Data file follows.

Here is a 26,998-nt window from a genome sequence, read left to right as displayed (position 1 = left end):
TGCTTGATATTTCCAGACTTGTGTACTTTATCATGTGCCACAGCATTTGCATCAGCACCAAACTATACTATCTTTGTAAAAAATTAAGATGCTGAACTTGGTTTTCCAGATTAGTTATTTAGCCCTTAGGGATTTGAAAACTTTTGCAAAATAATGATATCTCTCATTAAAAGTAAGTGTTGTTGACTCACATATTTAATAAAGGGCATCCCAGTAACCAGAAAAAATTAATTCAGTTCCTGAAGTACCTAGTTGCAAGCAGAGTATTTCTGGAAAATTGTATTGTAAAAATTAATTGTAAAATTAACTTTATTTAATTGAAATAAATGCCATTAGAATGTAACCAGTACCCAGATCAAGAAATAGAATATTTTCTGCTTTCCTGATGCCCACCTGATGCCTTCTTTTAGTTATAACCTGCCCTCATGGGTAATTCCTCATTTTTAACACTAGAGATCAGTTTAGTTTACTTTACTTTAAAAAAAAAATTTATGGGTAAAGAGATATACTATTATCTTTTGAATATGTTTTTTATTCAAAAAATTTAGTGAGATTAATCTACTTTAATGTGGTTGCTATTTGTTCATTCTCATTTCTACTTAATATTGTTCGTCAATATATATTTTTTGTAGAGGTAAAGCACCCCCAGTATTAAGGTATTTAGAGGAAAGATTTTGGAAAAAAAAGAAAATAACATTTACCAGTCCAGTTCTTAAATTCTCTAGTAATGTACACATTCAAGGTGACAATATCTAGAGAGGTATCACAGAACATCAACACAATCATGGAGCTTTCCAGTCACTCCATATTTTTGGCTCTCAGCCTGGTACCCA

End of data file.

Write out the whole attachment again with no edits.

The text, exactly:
Here is a 26,998-nt window from a genome sequence, read left to right as displayed (position 1 = left end):
TGCTTGATATTTCCAGACTTGTGTACTTTATCATGTGCCACAGCATTTGCATCAGCACCAAACTATACTATCTTTGTAAAAAATTAAGATGCTGAACTTGGTTTTCCAGATTAGTTATTTAGCCCTTAGGGATTTGAAAACTTTTGCAAAATAATGATATCTCTCATTAAAAGTAAGTGTTGTTGACTCACATATTTAATAAAGGGCATCCCAGTAACCAGAAAAAATTAATTCAGTTCCTGAAGTACCTAGTTGCAAGCAGAGTATTTCTGGAAAATTGTATTGTAAAAATTAATTGTAAAATTAACTTTATTTAATTGAAATAAATGCCATTAGAATGTAACCAGTACCCAGATCAAGAAATAGAATATTTTCTGCTTTCCTGATGCCCACCTGATGCCTTCTTTTAGTTATAACCTGCCCTCATGGGTAATTCCTCATTTTTAACACTAGAGATCAGTTTAGTTTACTTTACTTTAAAAAAAAAATTTATGGGTAAAGAGATATACTATTATCTTTTGAATATGTTTTTTATTCAAAAAATTTAGTGAGATTAATCTACTTTAATGTGGTTGCTATTTGTTCATTCTCATTTCTACTTAATATTGTTCGTCAATATATATTTTTTGTAGAGGTAAAGCACCCCCAGTATTAAGGTATTTAGAGGAAAGATTTTGGAAAAAAAAGAAAATAACATTTACCAGTCCAGTTCTTAAATTCTCTAGTAATGTACACATTCAAGGTGACAATATCTAGAGAGGTATCACAGAACATCAACACAATCATGGAGCTTTCCAGTCACTCCATATTTTTGGCTCTCAGCCTGGTACCCA